BROOKSVILLE — Rick Ahrens likes pigs. He said so. He teaches students how to raise them. He also teaches steer care, welding and basic veterinary and business skills.
The 49-year-old Hernando High School agri-science teacher is apparently good at it. He was selected as the 2008-09 Hernando County Teacher of the Year, an honor announced Saturday night.
On Monday, Ahrens described his reaction as a "deer in the headlight look." He said he saw the other 20 teacher nominees being recognized and couldn't figure out why he was singled out.
"Maybe because I'm crazy and the hours I put in," he speculated.
His principal, Ken Pritz, had a better reason.
"He has just proven to run a great program. It's a nationally recognized program," Pritz said. "He multitasks. He knows what he's doing really well, and it's proven year in and year out."
Ahrens' students had some thoughts about why their teacher was selected, too.
"He's cool," said junior Caitlin Flood, 17. "He's a good teacher. He knows when to joke and when to be serious."
Her classmate, Crislin Girdler, 16, agreed about the "cool" part. She said a lot of people learn about different animals from Ahrens and she mentioned a personal highlight for her: "I learned how to weld."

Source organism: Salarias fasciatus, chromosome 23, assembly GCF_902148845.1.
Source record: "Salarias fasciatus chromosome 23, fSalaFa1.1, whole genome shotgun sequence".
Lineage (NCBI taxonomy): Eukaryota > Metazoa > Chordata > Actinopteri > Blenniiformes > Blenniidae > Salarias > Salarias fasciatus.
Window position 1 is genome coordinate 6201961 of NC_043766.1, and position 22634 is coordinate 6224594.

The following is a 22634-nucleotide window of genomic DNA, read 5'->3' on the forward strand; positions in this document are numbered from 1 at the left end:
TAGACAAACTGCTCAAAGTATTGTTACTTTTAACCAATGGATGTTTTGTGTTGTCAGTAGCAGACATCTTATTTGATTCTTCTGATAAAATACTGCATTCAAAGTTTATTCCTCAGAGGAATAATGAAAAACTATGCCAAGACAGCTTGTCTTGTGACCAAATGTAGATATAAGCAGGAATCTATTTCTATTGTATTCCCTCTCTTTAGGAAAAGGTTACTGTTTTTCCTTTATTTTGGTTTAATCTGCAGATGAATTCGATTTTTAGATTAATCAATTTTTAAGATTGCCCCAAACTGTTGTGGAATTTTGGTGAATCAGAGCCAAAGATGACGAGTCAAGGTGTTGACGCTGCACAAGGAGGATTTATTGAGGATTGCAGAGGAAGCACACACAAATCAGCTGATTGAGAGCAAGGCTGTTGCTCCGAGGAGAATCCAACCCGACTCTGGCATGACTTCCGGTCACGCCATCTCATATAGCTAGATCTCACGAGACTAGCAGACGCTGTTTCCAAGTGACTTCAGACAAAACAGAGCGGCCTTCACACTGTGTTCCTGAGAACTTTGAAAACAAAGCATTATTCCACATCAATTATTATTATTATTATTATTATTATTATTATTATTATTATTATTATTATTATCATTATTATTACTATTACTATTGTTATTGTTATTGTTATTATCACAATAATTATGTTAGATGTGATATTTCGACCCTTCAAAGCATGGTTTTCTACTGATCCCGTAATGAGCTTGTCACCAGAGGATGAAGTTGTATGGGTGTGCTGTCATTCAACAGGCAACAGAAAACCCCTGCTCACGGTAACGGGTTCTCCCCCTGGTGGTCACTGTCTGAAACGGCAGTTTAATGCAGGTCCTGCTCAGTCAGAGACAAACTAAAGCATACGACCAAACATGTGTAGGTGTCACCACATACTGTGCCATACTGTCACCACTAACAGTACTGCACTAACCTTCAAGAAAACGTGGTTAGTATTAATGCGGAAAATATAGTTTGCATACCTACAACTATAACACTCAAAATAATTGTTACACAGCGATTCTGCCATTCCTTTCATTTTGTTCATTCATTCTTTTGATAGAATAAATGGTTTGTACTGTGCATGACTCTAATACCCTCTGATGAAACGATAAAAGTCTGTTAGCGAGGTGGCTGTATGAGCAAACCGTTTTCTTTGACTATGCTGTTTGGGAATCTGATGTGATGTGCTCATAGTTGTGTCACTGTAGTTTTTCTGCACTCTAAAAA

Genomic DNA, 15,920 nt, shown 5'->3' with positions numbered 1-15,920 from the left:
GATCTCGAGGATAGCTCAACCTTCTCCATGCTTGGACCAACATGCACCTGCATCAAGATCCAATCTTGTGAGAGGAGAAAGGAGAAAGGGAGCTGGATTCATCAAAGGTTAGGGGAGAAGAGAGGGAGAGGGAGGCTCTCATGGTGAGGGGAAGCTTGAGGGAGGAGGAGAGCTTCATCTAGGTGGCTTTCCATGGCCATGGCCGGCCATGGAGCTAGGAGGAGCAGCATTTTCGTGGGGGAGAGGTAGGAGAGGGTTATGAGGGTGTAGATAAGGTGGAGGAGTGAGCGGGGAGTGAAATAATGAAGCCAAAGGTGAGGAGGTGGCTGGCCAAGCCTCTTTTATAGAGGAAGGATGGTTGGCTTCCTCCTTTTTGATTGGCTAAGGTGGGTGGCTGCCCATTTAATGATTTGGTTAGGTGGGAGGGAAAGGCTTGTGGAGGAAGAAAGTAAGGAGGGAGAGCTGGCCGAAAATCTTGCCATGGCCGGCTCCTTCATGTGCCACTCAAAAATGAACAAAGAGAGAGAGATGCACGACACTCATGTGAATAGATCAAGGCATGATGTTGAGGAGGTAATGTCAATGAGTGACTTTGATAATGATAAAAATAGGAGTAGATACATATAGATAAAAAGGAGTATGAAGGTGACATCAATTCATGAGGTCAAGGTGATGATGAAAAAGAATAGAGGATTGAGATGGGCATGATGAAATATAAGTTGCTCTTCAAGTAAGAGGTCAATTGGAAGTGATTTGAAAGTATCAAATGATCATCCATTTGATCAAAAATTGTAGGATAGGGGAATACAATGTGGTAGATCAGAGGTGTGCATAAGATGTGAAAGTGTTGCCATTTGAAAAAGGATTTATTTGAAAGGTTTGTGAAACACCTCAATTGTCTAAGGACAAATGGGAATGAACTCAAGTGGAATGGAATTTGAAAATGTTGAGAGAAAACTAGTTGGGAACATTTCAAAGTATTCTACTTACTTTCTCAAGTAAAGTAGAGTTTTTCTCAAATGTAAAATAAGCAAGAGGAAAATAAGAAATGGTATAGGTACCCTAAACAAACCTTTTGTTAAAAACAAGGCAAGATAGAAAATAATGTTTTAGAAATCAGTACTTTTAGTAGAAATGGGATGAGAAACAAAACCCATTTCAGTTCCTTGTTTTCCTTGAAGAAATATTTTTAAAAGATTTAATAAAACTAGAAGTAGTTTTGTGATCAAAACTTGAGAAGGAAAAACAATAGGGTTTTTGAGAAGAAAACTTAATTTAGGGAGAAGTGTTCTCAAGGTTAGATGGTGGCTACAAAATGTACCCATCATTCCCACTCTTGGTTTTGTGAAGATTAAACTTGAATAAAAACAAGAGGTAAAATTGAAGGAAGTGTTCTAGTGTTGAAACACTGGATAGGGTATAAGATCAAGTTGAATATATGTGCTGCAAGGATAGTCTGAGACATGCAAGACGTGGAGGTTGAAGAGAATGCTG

Senior Jacob Elkins, 18, offered his theory about Ahrens' selection. "I think (it's) because he gives everybody a fair chance. He expects everybody to learn by their mistakes."
He said Ahrens lets students try to figure out stuff on their own, but gives pointers when needed.
Ahrens is in his 18th year as Hernando High's agri-science teacher. He says the agriculturalist has to be everything: a veterinarian, a businessman, a mechanic, a weatherman, a welder. "They have to be a jack-of-all-trades," he said about his students.
He teaches grades 9 through 12 and sees about 170 students a day during seven class periods. He also coaches girls soccer.
He advises the Brooksville chapter of the Future Farmers of America and said it's the best part of the job. There are about 35 members, and they raise animals and do community-service projects. A favorite of the group is raising money for the Angelus House, a center for the developmentally disabled in Hudson.
Ahrens said he became a teacher to "pay back a debt that was put upon me. And I say that in a very loving way." He wants to help his students believe in themselves, the way he was encouraged when he was a youth.
Ahrens lives in Spring Hill with his wife, Brooks, and their daughter, Delaney, 14, who attends Parrott Middle School. He has one other daughter, Karly Howland, who lives in Brooksville. He has one grandchild, Evan.
Ahrens has an interesting classroom. A variety of stickers cover a classroom door. Among them: "Have you hugged you hog today?" and "Vets take a licking."
Perhaps some of his sense of humor rubs off on his students.
Senior Patrick Haney, 17, suggested that Ahrens was selected teacher of the year "because he paid off the superintendent."
Then he became serious.
"He's a good guy," Haney said. "He treats everyone with respect. He actually teaches you. Overall, he's just a pretty nice guy."